Moving on…

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We are in luck.  Price spiked down to trigger our entry at 102.74 as the low of the move down was 102.73.  Moreover, price quickly rebounded to 102.96, allowing us to move stops to break-even.  Easy game.

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Now, we see that price has moved back down and stopped us out at break-even.  I would not consider another long trade at that point even if I were flat and had not just been stopped out.  The reason is that, having moved below the VAL to give us our entry, it then moved over 2/3 of the way to its target but was not strong enough to make it to the opposite extreme.  From observation, I have noticed that this increases the possibility that the balance will break to the downside, so my Trading Plan disallows entry if this happens.  The observant among you may notice that a similar thing happened on the 04:20 bar, which would have been sufficient reason to stay off the long trade in the first chart even absent the break of the small balance.

At this point, I would be a little peeved at having all that open profit evaporate and would now be expecting the market to shoot off higher now that it has successfully jettisoned the weak longs like me.

Bollocks! That’s trading.

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Oh, what a genius I am!  I knew the market was going to break down.  Well, I didn’t know that, but now I’d be thankful that I stuck with my plan and wasn’t tempted to re-enter the long trade.

The market has broken below the balance, so it’s now turned blue.  Thus, our bias once again shifts to the short side until the target zone of the balance (at 102.15) is hit or until the short bias is invalidated by a move above the balance.

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Now, a new potential balance has shown up.  Actually, I would have seen this one coming and moved to a 3 minute chart after the second low to get an earlier entry.

Here’s the 3 minute chart.

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The blue balance would have first appeared as an orange balance at the conclusion of the 11:33 bar.  This would have allowed time to figure out the entry and place the order.  Entry based on the 3 minute chart would have been at 102.75 with a stop at 102.81 and first target at 102.54.  You can see this was achieved.  The second target would be the target zone of the large balance at 102.15, which was hit a short time after I took this screenshot.  This is the type of trade that we look for.  The trade had a risk of 6 ticks and took profits at 21 ticks and 60 ticks. That’s a 3.5:1 R:R on the first portion and a  10:1 R:R on the second portion of the trade.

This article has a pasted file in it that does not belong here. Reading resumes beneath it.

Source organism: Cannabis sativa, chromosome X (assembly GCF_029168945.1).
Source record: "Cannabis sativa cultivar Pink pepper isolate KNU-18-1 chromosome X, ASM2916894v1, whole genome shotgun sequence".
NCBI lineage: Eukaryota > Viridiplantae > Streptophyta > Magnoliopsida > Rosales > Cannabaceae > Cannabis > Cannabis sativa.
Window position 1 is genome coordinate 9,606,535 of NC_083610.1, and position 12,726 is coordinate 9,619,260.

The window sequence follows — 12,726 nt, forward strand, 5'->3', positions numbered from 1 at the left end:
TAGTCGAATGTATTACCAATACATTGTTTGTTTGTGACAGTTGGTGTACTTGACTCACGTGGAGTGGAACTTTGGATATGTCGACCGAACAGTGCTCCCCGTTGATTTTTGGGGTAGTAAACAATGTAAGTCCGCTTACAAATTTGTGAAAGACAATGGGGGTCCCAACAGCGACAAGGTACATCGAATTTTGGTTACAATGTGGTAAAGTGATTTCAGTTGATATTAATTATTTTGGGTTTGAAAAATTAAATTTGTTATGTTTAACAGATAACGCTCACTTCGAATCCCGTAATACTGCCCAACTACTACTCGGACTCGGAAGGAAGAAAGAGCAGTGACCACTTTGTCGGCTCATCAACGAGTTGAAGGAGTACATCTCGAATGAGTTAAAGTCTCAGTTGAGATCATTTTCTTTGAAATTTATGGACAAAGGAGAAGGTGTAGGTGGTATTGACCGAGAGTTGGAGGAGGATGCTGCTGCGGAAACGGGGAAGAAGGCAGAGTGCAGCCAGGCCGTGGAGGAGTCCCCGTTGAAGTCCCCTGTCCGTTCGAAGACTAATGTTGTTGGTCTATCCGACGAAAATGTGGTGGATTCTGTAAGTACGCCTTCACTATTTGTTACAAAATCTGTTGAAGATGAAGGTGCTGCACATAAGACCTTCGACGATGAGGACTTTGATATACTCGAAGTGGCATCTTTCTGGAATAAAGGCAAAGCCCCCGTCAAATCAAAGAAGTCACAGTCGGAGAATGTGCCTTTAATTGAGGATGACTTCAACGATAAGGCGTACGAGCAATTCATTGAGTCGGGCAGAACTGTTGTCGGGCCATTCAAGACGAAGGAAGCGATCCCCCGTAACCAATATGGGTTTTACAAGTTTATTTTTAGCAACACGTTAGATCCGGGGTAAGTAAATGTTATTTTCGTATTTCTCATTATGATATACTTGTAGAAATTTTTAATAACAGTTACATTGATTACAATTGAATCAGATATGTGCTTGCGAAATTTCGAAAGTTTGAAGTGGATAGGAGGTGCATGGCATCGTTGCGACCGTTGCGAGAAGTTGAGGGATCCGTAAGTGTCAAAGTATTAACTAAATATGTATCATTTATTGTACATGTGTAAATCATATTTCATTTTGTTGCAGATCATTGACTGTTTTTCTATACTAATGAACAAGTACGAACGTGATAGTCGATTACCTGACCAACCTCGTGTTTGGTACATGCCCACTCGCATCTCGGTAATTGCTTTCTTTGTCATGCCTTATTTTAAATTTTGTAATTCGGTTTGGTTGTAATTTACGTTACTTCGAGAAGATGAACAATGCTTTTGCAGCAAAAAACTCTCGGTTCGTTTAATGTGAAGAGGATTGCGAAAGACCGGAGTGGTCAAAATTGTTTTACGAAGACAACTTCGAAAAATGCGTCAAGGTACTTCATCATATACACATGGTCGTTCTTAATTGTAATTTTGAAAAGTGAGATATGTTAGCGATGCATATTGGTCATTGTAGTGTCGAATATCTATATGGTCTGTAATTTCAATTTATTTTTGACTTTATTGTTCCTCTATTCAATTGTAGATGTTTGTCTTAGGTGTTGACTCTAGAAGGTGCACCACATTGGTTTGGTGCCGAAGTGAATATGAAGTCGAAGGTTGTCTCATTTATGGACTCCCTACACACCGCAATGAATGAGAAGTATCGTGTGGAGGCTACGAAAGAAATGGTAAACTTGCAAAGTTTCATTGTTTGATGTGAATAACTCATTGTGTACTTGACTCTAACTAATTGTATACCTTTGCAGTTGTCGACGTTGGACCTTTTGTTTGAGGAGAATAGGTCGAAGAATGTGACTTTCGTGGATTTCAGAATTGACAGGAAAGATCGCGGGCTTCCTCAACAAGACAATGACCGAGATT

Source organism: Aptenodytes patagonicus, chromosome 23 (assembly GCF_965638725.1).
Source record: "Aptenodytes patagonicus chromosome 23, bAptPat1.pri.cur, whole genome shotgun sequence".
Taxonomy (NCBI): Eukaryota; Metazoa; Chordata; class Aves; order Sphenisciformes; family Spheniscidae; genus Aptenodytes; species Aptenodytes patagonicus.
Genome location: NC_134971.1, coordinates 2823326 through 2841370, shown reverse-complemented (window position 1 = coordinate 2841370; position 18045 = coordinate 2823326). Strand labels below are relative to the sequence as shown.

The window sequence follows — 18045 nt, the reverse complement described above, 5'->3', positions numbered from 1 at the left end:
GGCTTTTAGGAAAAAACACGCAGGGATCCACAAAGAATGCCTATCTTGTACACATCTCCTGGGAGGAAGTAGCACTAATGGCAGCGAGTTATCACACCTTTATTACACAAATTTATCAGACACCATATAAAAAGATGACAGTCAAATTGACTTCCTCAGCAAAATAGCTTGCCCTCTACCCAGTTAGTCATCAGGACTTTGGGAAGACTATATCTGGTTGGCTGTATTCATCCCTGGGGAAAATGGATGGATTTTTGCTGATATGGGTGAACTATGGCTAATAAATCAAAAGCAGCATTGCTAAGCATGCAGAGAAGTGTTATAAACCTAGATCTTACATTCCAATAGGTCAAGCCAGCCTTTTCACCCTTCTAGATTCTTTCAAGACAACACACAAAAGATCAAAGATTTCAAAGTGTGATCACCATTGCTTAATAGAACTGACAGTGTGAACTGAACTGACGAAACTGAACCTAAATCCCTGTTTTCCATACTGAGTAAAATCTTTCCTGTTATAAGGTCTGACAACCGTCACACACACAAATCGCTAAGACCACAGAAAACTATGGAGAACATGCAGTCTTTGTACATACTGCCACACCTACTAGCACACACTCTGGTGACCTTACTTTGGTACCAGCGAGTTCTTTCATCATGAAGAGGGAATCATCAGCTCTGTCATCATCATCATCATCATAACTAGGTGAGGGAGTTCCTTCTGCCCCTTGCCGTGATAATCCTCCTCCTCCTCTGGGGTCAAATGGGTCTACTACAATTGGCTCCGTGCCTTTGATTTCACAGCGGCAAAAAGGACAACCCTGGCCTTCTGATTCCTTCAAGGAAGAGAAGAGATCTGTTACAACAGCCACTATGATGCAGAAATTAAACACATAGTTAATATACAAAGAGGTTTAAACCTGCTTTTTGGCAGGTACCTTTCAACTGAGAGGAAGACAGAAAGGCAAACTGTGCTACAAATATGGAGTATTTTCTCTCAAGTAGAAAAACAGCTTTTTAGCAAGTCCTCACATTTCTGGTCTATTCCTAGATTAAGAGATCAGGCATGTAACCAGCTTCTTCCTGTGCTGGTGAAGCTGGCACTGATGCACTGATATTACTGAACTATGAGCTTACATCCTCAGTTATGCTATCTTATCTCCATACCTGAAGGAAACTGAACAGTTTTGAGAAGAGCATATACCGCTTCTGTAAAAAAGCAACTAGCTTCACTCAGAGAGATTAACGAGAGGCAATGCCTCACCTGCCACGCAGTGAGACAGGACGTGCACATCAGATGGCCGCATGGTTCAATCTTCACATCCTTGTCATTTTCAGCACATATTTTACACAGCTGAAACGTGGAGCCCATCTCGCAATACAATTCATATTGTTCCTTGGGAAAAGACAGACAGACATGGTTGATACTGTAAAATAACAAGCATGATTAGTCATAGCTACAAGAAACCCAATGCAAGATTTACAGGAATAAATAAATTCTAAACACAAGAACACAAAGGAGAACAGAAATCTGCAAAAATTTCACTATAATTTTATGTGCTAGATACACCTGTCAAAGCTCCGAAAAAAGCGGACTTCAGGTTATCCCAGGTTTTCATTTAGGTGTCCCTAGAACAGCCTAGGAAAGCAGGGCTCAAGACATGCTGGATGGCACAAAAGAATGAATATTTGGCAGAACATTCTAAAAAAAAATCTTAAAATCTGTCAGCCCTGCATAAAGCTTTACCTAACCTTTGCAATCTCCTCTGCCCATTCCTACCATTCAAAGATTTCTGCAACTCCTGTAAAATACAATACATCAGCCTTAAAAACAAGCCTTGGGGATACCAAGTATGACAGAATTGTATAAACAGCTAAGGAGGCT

The Dog’s Bollocks!

The purpose of this blog post is not to brag about what a great trader I am.  I’m not, and anyway I didn’t trade today as I’m preparing for vacation and didn’t want to risk ending my month on a low note so I made bugger all.

I have a few points to make really.

First, i would like you to appreciate how the Auction Profile chart gives us a framework for interpreting the market’s actions so that we are never confused about our bias, what we expect the market to do next, and what would invalidate that assumption.  Without this framework for understanding the market, the naked chart would be unintelligible to me and wouldn’t give me the confidence to place a trade.  Of course, any model is only any good if its hypotheses manage to correctly account for the phenomena.  I can’t tell you that this model of the market is correct, only that I have faith in it – and that’s sufficient to give me confidence.  Try it yourself and you might come to agree with me.

Second, although I highlighted a profitable series of trades, there’s a less obvious benefit too – if you use the methodology in a logical and consistent manner, you won’t make the dumb, spur-of-the-moment trades that we are all prone to make if we don’t have a Trading Plan that keeps us out of trouble.

Third, apart form the Auction Profile chart elements – and I hope you can see how useful these are – there is nothing else on the chart: no volume bars, no moving averages, no profusion of indicators, etc.  All you need is what’s on the chart and everything else would simply be a distraction and a source of confusion.

Well, I hope you learned something useful from this post.  If so, or if not,  please leave a comment.  I probably won’t respond until I get back from vacation, but in the meantime, trade well.

Now, wouldn’t these charts look pretty on your wall?  Is that a Mondrian?